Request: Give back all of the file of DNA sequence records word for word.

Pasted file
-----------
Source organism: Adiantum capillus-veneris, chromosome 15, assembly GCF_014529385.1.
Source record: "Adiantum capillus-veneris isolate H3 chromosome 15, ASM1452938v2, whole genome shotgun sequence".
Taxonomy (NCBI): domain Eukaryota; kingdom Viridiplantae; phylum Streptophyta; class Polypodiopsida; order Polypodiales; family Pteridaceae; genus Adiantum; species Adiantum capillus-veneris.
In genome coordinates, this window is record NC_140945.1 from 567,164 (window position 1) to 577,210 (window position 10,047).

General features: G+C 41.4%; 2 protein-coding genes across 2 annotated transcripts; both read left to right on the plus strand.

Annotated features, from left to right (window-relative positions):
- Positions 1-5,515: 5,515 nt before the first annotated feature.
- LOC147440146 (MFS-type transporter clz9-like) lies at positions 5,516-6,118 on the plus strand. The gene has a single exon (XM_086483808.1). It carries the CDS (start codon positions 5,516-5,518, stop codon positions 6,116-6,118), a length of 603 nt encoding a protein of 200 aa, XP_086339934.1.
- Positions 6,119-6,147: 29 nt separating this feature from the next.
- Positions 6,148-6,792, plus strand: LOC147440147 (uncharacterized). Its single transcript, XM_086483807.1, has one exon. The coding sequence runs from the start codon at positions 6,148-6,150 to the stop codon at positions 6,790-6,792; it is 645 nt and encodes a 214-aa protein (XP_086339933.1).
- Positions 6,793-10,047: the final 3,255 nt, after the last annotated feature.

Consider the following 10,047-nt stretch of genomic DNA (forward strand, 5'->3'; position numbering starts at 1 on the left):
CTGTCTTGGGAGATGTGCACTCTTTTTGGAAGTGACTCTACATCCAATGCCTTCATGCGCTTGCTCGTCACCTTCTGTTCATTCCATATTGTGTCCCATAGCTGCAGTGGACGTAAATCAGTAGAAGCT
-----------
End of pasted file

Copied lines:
Source organism: Adiantum capillus-veneris, chromosome 15, assembly GCF_014529385.1.
Source record: "Adiantum capillus-veneris isolate H3 chromosome 15, ASM1452938v2, whole genome shotgun sequence".
Taxonomy (NCBI): domain Eukaryota; kingdom Viridiplantae; phylum Streptophyta; class Polypodiopsida; order Polypodiales; family Pteridaceae; genus Adiantum; species Adiantum capillus-veneris.
In genome coordinates, this window is record NC_140945.1 from 567,164 (window position 1) to 577,210 (window position 10,047).

General features: G+C 41.4%; 2 protein-coding genes across 2 annotated transcripts; both read left to right on the plus strand.

Annotated features, from left to right (window-relative positions):
- Positions 1-5,515: 5,515 nt before the first annotated feature.
- LOC147440146 (MFS-type transporter clz9-like) lies at positions 5,516-6,118 on the plus strand. The gene has a single exon (XM_086483808.1). It carries the CDS (start codon positions 5,516-5,518, stop codon positions 6,116-6,118), a length of 603 nt encoding a protein of 200 aa, XP_086339934.1.
- Positions 6,119-6,147: 29 nt separating this feature from the next.
- Positions 6,148-6,792, plus strand: LOC147440147 (uncharacterized). Its single transcript, XM_086483807.1, has one exon. The coding sequence runs from the start codon at positions 6,148-6,150 to the stop codon at positions 6,790-6,792; it is 645 nt and encodes a 214-aa protein (XP_086339933.1).
- Positions 6,793-10,047: the final 3,255 nt, after the last annotated feature.

Consider the following 10,047-nt stretch of genomic DNA (forward strand, 5'->3'; position numbering starts at 1 on the left):
CTGTCTTGGGAGATGTGCACTCTTTTTGGAAGTGACTCTACATCCAATGCCTTCATGCGCTTGCTCGTCACCTTCTGTTCATTCCATATTGTGTCCCATAGCTGCAGTGGACGTAAATCAGTAGAAGCT